Saturday, January 07, 2006

Theological Poets

Fred K., over at la nouvelle theologie, asked me to offer a list of poets essential for theologians. This is an interesting reqest, as it assumes poetry and theology have a relationship worthy of note. Do poems influence theology? Or is it simply that some poets have religious interests and presuppositions which appear in their poems? My two favorite "Christian poets" are R.S. Thomas and Geoffrey Hill, and yet I doubt they would appreciate the designation of "Christian poet," as it is somewhat reductionistic. I suspect most poets would like to be labelled as simply "poets," or perhaps merely as "artists."

I believe that very few poets have influenced theology. Dante and Milton, of course, are the great exceptions. Most theologians seem uninterested in aesthetics, and poetry is especially conspicuous by its absence in summas and theological monographs (which makes the work of Hans Urs von Balthasar even more important, given his emphasis on aesthetics). We suffer from an Aristotelian utilitarianism, where jargon and methodology have replaced beauty and poetry, and thus theology is mostly barren and incapable of moving the heart.

So here is my list, which I know will have many omissions, and which I will desire to revise when names bubble up into my brain later in the day. Since the other lists are chronological, I will try and follow suit.

Anonymous - this guy (or girl) wrote an enormous amount of poetry about Christ!
St. John of the Cross
John Donne
George Herbert
Henry Vaughn
Thomas Traherne
William Cowper
Charles Wesley
Isaac Watts
William Blake
John Henry Newman
John Greenleaf Whittier
Alfred, Lord Tennyson
Emily Dickinson
Gerard Manley Hopkins
T.S. Eliot
C.S. Lewis
John Betjemen
W.H. Auden
R.S. Thomas
Geoffrey Hill
Jane Kenyon
Anthony Hecht
Richard Wilbur

Please be kind when you point out a glaring omission!


Blogger Deep Furrows said...

Thanks for your list! I appreciate your mention of Hans Urs von Balthasar, who indeed has been one of the few modern theologians attentive to poetry, music, literature, and the arts. From him, I take Dante, John of the Cross, Holderlin, Peguy, Rilke, Claudel. From Luigi Giussani, I got Leopardi and Lorca. With living poets, there are many including Mark Jarman, Andrew Hudgins, and others. I'm also surprised no one has mentioned Seamus Heaney.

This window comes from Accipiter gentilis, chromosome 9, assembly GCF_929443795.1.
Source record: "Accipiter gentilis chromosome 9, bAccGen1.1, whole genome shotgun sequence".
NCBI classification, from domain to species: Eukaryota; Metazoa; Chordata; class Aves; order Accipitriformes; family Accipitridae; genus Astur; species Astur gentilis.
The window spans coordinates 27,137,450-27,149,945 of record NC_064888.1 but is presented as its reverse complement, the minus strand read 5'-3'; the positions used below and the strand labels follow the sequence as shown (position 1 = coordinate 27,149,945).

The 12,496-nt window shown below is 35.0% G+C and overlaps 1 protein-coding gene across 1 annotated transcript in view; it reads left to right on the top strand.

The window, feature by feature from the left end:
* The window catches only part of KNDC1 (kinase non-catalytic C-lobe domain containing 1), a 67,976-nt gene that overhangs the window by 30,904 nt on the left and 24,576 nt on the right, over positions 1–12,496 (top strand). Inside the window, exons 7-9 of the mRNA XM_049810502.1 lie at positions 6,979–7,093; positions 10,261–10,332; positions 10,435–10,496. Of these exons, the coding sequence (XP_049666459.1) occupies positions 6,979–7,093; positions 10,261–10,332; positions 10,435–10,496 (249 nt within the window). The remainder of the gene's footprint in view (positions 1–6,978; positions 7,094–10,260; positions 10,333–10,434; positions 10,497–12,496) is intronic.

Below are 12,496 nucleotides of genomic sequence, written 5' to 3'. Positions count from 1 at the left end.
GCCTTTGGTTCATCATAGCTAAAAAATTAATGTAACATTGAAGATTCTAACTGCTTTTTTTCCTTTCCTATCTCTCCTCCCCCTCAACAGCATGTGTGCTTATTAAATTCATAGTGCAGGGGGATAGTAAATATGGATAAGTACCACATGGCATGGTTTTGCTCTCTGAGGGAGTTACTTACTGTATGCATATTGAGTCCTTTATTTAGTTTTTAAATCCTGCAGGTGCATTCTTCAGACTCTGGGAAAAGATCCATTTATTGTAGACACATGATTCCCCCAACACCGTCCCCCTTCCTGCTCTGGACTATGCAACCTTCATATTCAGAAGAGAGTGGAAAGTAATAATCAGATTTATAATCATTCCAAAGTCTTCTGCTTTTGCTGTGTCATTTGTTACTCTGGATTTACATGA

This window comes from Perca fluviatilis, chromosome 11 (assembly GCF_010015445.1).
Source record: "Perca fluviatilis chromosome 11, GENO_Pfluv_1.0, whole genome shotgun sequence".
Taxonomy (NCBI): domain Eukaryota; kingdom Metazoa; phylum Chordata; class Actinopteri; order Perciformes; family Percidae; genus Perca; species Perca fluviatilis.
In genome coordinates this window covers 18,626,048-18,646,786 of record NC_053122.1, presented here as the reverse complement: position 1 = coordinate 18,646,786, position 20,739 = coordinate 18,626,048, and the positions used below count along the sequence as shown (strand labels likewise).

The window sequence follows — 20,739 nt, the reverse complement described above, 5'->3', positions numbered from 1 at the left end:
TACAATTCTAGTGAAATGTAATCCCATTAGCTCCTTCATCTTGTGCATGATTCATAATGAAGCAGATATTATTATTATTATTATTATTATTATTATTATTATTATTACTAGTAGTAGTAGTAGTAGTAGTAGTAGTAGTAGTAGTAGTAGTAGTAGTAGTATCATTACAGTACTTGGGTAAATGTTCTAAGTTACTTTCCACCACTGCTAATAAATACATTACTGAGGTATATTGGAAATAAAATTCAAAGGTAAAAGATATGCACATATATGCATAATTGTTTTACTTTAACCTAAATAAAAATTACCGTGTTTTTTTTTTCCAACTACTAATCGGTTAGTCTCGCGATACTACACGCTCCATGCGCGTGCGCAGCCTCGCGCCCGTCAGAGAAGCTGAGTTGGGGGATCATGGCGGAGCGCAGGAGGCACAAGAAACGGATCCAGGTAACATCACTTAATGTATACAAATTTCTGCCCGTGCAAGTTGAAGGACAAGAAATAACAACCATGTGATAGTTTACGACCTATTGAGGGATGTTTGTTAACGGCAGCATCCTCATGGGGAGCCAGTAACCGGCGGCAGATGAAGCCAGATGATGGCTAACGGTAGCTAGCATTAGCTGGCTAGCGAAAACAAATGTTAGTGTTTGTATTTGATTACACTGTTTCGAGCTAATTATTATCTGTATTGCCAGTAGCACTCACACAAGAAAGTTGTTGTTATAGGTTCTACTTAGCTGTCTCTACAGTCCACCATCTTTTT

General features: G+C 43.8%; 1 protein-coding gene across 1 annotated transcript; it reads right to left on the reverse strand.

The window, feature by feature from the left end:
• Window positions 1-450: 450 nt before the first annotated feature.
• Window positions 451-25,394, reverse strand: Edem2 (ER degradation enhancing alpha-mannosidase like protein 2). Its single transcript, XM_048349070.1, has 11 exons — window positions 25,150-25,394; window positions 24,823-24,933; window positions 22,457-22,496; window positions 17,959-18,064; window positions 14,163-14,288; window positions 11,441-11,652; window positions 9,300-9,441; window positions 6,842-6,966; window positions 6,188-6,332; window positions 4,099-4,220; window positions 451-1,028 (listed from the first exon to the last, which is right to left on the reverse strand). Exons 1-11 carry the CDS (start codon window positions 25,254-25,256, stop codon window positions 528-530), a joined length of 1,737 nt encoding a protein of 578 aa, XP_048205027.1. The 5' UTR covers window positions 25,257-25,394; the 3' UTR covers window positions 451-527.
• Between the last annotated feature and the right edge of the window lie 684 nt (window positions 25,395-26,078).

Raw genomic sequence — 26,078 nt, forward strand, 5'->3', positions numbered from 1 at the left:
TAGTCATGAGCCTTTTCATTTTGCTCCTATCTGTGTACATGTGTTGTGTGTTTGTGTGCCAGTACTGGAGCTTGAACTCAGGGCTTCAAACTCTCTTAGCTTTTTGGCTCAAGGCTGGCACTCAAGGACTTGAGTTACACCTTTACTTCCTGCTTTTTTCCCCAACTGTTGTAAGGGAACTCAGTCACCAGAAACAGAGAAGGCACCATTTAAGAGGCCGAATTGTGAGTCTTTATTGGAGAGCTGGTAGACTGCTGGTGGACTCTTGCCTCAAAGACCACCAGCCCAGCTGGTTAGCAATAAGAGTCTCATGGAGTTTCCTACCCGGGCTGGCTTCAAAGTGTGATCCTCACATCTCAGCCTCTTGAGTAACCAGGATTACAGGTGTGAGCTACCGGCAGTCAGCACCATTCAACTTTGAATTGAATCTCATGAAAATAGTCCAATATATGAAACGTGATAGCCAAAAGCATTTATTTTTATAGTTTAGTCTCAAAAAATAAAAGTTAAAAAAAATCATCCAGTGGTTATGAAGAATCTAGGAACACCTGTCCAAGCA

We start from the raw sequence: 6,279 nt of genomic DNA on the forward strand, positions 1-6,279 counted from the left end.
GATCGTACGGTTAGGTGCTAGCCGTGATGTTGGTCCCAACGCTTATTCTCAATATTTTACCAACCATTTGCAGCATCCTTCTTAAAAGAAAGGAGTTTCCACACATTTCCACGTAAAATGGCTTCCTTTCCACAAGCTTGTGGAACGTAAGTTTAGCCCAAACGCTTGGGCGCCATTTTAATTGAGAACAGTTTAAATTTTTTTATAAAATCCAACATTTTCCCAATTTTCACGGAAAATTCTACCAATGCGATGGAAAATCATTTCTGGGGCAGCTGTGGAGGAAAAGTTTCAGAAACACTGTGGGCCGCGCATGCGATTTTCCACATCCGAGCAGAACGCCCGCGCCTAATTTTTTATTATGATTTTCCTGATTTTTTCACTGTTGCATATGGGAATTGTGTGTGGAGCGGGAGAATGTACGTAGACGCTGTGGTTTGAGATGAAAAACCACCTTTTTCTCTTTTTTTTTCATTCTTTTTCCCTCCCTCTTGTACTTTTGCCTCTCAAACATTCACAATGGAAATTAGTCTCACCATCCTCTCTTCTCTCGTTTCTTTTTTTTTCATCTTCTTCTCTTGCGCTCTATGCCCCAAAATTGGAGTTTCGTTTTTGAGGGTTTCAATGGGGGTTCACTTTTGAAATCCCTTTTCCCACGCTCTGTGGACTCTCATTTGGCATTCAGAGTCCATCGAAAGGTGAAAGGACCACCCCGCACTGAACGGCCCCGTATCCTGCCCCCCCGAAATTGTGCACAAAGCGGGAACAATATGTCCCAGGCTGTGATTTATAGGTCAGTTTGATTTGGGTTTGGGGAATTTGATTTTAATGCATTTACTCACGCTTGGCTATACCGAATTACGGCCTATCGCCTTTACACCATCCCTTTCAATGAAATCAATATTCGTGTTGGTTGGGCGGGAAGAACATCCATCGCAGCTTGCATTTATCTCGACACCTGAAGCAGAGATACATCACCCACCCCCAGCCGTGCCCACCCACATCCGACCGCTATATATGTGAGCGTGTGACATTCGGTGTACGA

3:51 PM  
Blogger homo unius libri said...

John Bunyan?

4:48 PM  
Blogger Scribe said...

Fred K.
I am ashamed to have forgottem Peguy! Being such a fan of Geoffrey Hill, how could I have forgotten him?

I heard Hudgins read his poetry when I was in college, and bought his volume, "Saints and Strangers." Some fine stuff, but also some absolutely blasphemous lines which exclude him from my list.

I love the "Progress" as you know...but I usually skip the poetry parts! The good Tinker was not made famous by his poesy. ;)

9:38 PM  
Blogger Ben Myers said...

Well done -- this is a great list.

9:49 PM  
Blogger Deep Furrows said...

One of my favorites by G. Hill is a poem called Tenebrae.

By the way, the question your posts asks is a worthy one. Dante and Milton both studied theology and expressed in in poetry. I'm more interested in the full human expression of the poets which includes the religious dimension. And I would aagree with Bathasar that the theologian and other Christian folk do well to read the poetry that wrestles with God and asks the profound questions, even if the resolution falls short of revealed truth. And Hudgins is blasphemous at times, but I was intrigued by the little that I've read by him (After the Lost War).

11:26 PM  
Blogger Miss Eagle said...

Could I commend to you the British poet, Thomas Blackburn, who I would describe as a modern metaphysical poet. There is the the Australian poet, James McAuley. A Catholic but a fine poet. If I could make so bold as to contribute one of mine:


When did the world call me?
When did I move from your love?
What did I seek that I couldn’t find in you?
Turn, turn, turn away

Where did my feet go?
Where did I send my love?
What did I receive that I couldn’t find in you?
Turn, turn, turn away


Unmarked the turning of the heart
When does milk begin to sour
Soon it is that feet will follow
Soon it is that love will flee
Turn, turn, turn away

Now you say to me:
I am here as ever I was
My voice speaks as ever to thee
But you call me not ‘Beloved’
And turn, turn, turn away

12:16 AM  
Blogger Scribe said...

Very nice, Eagle's Child. Bless you.

2:31 PM  
Blogger Scipio said...

I'd add David Michael Jones, a Welsh-English poet: His Anathemata are just great, deal with Creation, History and Salvation History, Eucharist - and London!

10:19 AM  

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